Bard on the Beach’s Done/Undone, written by Kate Besworth, co-stars Harveen Sandhu and Charlie Gallant. (photo from bardonthebeach.org)
Throughout COVID, Vancouver’s Bard on the Beach has been unable to mount its popular summer festival at Vanier Park. However, it is easing its way back into the hearts and minds of Shakespeare fans with its innovative film production Done/Undone, written by Kate Besworth and starring Bard veterans Charlie Gallant and Harveen Sandhu, who take on multiple and diverse roles. The creative team includes community member Mishelle Cuttler as sound designer.
The film raises many probing questions. Is time up for Shakespeare’s works in the #metoo, woke, cancel culture era? Is there room today for plays written 400 years ago that can be interpreted as misogynist (The Taming of the Shrew), racist (Othello) or antisemitic (The Merchant of Venice)? Are the Bard’s works not just the reflections of a white, privileged male, written for colonial audiences to glorify British mores and culture? Or was English writer Ben Johnson, who died in 1637, right when he said Shakespeare was “not a man of his age, but a man for all times?” Should any form of Bardolatry continue or should Shakespeare and his folios be laid to rest as we move forward with contemporary artists telling contemporary stories?
To answer these questions, the film, set against the backdrop of a working theatre, uses snappy vignettes to showcase the pros and cons of the debate with interesting and perhaps unexpected results.
It opens as the two actors arrive at the theatre to prepare for a production of Hamlet, and the question first arises. Sandhu appears as Shakespeare to state that the purpose of writing is to “hold a mirror to humanity,” as she lists off the myriad subjects that the Bard explored – the sea, star-crossed lovers, a donkey in the arms of a fairy queen, an exiled warrior, an emperor of Rome, a triumphant king, how choices matter, and how governments fail us.
We then are spectators to a battle of wits between dueling professors, explaining and emoting from their respective lecterns. Gallant emphatically argues that Shakespeare is a product of a white, patriarchal society, using words as a tool of cultural imperialism written, originally, for white men to perform (women were not allowed to act in Shakespeare’s times, so male actors would take on the female roles) and that there is no place today for his work. Sandhu counters that Shakespeare’s texts still evoke emotions that resonate within the contemporary world – his topics of love, hate, greed and lust are timeless and embedded in the human character, she argues. She sees Shakespeare as remarkably progressive, with many of his characters in gender-fluid roles and with his portrayals of strong women – Rosalind, Cleopatra and Lady Macbeth, to name a few. His works can provide teaching moments, says Sandhu, giving the examples of Taming of the Shrew to show the harm that misogyny causes, King Lear, the scourge of elder abuse, and Othello and Merchant as vehicles to elicit tolerance and empathy in society.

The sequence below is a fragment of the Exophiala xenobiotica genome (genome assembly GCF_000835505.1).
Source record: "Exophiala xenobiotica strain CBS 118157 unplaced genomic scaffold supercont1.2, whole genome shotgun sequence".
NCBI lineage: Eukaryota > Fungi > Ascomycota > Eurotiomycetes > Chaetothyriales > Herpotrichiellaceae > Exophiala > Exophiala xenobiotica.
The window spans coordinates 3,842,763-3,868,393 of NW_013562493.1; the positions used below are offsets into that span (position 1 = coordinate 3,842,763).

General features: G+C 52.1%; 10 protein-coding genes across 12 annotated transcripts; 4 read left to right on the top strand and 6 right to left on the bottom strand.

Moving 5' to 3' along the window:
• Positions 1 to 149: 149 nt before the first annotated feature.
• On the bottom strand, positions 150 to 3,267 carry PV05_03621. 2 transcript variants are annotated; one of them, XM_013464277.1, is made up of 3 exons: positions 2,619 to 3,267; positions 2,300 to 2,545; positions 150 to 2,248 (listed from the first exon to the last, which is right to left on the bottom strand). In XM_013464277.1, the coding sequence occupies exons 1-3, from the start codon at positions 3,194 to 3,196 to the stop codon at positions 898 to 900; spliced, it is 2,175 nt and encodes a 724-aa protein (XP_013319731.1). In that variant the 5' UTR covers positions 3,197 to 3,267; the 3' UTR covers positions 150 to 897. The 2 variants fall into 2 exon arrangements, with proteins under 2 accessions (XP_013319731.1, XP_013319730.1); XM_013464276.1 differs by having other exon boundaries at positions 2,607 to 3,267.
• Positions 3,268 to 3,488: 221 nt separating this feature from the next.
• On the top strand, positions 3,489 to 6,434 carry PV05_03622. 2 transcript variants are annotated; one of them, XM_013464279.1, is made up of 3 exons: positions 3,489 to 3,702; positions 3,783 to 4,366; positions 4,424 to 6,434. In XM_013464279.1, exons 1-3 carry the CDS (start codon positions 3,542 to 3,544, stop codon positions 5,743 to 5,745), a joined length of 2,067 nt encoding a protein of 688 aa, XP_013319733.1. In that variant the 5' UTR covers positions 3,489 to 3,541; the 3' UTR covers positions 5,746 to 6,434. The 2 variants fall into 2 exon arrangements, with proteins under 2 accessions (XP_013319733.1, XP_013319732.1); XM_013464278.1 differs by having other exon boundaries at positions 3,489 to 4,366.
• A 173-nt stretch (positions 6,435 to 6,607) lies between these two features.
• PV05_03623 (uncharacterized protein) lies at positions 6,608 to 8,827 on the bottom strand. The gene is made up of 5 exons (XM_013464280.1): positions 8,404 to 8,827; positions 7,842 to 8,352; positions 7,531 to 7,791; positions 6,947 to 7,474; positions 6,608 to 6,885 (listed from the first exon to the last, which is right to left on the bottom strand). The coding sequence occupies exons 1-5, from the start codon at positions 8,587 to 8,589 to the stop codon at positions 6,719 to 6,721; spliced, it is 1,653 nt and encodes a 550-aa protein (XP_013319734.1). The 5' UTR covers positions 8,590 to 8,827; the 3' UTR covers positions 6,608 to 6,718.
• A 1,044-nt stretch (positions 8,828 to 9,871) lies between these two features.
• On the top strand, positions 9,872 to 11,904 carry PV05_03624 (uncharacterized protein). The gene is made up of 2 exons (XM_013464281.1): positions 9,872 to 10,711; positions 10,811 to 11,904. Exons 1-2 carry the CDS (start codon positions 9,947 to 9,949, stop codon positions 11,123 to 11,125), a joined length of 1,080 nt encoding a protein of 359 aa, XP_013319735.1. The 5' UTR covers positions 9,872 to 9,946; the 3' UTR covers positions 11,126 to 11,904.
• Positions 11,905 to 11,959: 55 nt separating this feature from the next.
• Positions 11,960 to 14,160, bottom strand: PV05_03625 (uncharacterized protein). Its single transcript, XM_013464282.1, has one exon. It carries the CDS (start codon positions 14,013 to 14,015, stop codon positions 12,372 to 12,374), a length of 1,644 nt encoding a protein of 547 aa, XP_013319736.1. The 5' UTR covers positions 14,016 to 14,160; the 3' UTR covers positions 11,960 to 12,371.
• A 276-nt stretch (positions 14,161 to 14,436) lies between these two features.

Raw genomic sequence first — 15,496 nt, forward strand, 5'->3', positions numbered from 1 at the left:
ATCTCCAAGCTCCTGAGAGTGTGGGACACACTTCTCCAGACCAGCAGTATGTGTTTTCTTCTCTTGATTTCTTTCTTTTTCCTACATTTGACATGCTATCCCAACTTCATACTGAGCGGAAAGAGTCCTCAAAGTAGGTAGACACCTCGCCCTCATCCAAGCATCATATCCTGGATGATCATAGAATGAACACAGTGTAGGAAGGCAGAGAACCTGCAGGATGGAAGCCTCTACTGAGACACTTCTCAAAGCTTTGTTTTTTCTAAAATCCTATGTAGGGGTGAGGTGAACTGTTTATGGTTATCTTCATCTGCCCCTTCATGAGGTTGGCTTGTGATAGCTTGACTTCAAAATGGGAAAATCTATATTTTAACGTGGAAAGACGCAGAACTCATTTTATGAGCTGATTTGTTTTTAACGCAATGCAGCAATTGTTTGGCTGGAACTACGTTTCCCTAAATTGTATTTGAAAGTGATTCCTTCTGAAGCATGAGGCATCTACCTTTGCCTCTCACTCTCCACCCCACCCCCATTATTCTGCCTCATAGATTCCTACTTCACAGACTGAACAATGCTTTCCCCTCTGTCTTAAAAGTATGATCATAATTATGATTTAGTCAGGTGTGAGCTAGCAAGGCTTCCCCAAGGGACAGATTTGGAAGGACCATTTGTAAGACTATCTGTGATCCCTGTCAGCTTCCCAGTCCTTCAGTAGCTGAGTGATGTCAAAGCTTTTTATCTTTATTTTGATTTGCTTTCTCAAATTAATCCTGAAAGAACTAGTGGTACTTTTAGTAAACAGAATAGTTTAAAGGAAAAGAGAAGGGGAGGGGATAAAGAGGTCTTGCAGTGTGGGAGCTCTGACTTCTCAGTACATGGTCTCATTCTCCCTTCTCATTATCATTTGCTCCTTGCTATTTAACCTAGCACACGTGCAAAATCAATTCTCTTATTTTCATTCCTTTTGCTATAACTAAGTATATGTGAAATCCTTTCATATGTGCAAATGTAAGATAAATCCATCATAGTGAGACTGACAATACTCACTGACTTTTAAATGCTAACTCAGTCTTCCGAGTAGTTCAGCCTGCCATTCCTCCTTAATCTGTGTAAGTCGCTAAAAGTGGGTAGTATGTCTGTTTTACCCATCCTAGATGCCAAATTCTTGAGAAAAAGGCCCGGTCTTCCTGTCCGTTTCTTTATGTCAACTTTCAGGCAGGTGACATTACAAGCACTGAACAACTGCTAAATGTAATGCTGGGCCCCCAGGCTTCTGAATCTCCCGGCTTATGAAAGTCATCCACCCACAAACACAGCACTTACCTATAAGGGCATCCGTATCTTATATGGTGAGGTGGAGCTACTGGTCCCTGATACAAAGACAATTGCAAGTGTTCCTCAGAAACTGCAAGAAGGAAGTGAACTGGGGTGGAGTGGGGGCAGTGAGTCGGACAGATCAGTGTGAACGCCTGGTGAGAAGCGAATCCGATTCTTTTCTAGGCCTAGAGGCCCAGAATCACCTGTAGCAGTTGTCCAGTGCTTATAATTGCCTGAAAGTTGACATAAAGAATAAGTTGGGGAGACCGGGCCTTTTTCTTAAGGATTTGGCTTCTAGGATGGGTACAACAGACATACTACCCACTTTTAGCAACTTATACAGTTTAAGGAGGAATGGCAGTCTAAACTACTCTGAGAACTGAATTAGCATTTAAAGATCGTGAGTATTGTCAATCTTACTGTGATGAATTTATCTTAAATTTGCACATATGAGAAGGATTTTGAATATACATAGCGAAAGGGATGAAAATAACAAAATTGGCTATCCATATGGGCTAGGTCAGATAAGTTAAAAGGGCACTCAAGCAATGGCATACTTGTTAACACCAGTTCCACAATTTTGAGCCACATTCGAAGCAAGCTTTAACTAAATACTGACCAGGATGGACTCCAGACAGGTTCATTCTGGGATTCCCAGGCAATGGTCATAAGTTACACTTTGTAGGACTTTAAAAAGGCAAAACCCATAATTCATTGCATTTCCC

Other vignettes in the film include a Bard board member – a neurosurgeon – who, during an opening night audience address, poignantly recounts the solace he found in the dark spaces of the theatre during a production of King Lear after the loss of a patient. He says that darkness was the escape from the reality of his grief.
Another scenario depicted is a couple taking in a performance of Romeo and Juliet, where the woman is clearly more into it than her male partner, who finds the Shakespearean language highbrow and difficult to understand.
Then there are the gothic, spectre-like creatures who denounce the Bard’s portrayal of women and Blacks in a macabre pas de deux; a talkback session after a Measure for Measure performance, where the female actor embarks on a scathing indictment of colour-blind casting; and the finale, in French, as the two actors attend an inventive Shakespeare festival in Montreal.
Shakespeare’s influence is global. At any given time, somewhere on the planet, one of his plays is being produced, either in its original form or as an adaptation. Do we judge him with our contemporary lens or should we remember the times in which he wrote and appreciate his genius? Done/Undone is a thoughtful and intelligent production that seamlessly blends the worlds of cinema and theatre, and considers some difficult questions. It leaves you to draw your own conclusions.
Done/Undone, with a run time of 76 minutes, is available for streaming online until Sept. 30. Tickets can be purchased at bardonthebeach.org or from the box office at 604-739-0559.
Tova Kornfeld is a Vancouver freelance writer and lawyer.